Washington is a coffee-drinking state; Starbucks is only one of the many java peddlers rooted in Seattle. Tea, however, at least of the political sort, is not catching on. So the fact that some of this year's races appear to be ramped up on caffeine can probably be blamed on roasted, ground-up beans.
HCN's Guide to Western Elections
Like all incumbent Democrats -- especially those aligned with party leadership -- three-term Sen. Patty Murray is vulnerable this year. Seeing an opening, Republican Dino Rossi, who's campaigned unsuccessfully for governor in the past, jumped into the race. He was joined by more than a dozen candidates -- including Mike the Mover and Goodspaceguy Nelson -- in the state's "jungle primary," in which all the candidates, no matter what party, run against one another, with the top two vote getters going on to the general election.
Rossi not only didn't pursue the Tea Party vote, he seemed keen to evade it altogether. He was conspicuously absent from many Tea Party events and ignored demands to alter his stances on some issues. The Tea Party -- and Sarah Palin -- responded by endorsing another Republican, Chris Didier. Nevertheless, Rossi clobbered Didier. It's a brilliant strategy: Rossi, who is quite conservative, was able to make himself look more moderate by snubbing the extremists and yet win his party's nomination. Now, as Tea Party candidates like Nevada's Sharron Angle struggle to moderate their extreme primary-era positions, Rossi doesn't need to. Meanwhile, the Tea Party really has no choice but to endorse him in the general election; Washington law prohibits any primary candidates from waging a write-in campaign.
Obama sighting The Murray-Rossi race is in the national spotlight. The Republicans need a Rossi win to take control of the Senate. That's why Obama visited the state to campaign for Murray. Polls show a tight race, with Murray leading.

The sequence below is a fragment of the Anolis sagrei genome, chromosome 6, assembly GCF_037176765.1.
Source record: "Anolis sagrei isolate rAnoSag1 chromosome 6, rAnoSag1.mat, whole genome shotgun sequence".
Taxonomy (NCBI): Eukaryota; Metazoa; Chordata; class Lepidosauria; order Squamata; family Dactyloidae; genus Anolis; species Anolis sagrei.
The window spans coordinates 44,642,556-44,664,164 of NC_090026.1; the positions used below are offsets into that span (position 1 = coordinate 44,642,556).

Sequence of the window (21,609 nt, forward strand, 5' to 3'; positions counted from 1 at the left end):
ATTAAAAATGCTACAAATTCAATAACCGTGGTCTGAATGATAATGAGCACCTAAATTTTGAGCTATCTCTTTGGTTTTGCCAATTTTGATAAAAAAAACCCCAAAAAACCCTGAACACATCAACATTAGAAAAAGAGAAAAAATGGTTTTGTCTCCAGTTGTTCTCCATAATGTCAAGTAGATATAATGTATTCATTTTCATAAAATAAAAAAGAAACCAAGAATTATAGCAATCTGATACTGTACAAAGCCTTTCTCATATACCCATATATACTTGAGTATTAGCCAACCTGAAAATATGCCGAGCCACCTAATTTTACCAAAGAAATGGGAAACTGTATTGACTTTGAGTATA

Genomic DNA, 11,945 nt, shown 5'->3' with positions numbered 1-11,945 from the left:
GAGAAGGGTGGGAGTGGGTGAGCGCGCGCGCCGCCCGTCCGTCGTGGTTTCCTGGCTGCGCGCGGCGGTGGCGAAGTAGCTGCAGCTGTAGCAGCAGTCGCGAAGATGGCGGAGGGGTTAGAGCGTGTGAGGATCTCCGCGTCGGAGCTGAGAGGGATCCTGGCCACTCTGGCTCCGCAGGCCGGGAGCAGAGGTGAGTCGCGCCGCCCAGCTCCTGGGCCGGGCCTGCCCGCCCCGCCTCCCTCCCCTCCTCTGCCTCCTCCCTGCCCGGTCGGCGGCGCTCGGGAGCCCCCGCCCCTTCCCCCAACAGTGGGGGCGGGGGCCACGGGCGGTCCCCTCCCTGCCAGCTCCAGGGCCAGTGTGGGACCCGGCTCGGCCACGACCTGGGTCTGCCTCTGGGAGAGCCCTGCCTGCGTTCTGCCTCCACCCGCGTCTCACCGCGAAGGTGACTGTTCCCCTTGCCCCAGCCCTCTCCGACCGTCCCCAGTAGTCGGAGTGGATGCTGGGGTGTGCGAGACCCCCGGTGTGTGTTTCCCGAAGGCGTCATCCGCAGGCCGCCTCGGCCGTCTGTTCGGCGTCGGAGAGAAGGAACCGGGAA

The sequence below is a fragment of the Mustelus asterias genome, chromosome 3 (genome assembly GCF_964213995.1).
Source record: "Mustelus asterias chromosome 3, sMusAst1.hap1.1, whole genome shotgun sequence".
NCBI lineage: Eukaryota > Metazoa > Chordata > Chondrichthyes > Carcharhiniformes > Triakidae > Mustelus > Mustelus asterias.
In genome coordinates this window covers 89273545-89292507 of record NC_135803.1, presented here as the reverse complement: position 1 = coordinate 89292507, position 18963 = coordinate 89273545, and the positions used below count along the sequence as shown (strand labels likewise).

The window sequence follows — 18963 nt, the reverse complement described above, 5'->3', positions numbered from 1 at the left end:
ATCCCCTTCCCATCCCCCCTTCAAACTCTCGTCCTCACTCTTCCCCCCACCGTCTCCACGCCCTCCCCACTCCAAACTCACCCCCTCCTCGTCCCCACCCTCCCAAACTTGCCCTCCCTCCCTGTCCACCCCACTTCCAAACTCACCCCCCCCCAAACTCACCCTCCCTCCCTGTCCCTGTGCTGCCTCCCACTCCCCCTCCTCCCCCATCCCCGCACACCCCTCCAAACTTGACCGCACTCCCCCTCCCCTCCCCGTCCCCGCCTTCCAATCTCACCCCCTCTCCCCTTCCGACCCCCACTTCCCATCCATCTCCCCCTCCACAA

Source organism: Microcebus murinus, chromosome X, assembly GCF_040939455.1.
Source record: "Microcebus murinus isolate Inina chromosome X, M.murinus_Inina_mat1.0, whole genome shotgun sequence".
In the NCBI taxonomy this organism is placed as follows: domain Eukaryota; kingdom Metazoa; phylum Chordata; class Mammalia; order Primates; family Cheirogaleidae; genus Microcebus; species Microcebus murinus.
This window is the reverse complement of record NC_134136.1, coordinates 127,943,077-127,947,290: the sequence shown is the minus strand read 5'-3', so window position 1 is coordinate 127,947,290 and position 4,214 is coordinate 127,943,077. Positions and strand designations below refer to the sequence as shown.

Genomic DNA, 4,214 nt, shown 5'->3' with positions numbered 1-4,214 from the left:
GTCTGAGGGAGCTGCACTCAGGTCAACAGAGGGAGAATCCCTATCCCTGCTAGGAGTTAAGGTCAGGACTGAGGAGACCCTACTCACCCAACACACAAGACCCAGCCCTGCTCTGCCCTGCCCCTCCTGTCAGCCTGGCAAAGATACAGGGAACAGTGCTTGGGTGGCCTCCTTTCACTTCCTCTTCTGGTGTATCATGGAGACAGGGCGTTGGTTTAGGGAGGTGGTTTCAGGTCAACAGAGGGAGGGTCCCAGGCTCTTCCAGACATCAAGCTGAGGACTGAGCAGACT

A flurry of tax measures Also attracting a lot of out-of-state money and attention are Washington's tax-related ballot initiatives. Perennial anti-tax crusader Tim Eyman is pushing I-1053, which "would require a two-thirds vote in the state Legislature to raise any user fee or revenue from any source, for any purpose, in any amount, no matter how large or small. Forever," Democratic legislator Reuven Carlyle warned in the Seattle Times. Oil companies fancy I-1053 and are pumping noticeable money into the campaign.
Meanwhile, I-1107 would repeal a temporary tax on bottled water, candy, soda and processed food. The American Beverage Association has spent more than $14 million on the I-1107 campaign because Washington's tax is seen as a potential template for the nation.
And pro-tax crusaders want the state -- which currently does not have its own income tax -- to emulate its neighbor to the south by passing I-1098, which would impose a Robin Hoodesque new tax on individuals who make more than $200,000 per year or couples that make more than $400,000. Microsoft billionaire Bill Gates has donated a half-million dollars in favor of this tax, while John Nordstrom of Nordstrom department-store fame is helping finance the campaign against it. If the tax-the-rich initiative passes, it will be further evidence that tea is not the Northwest's beverage of choice.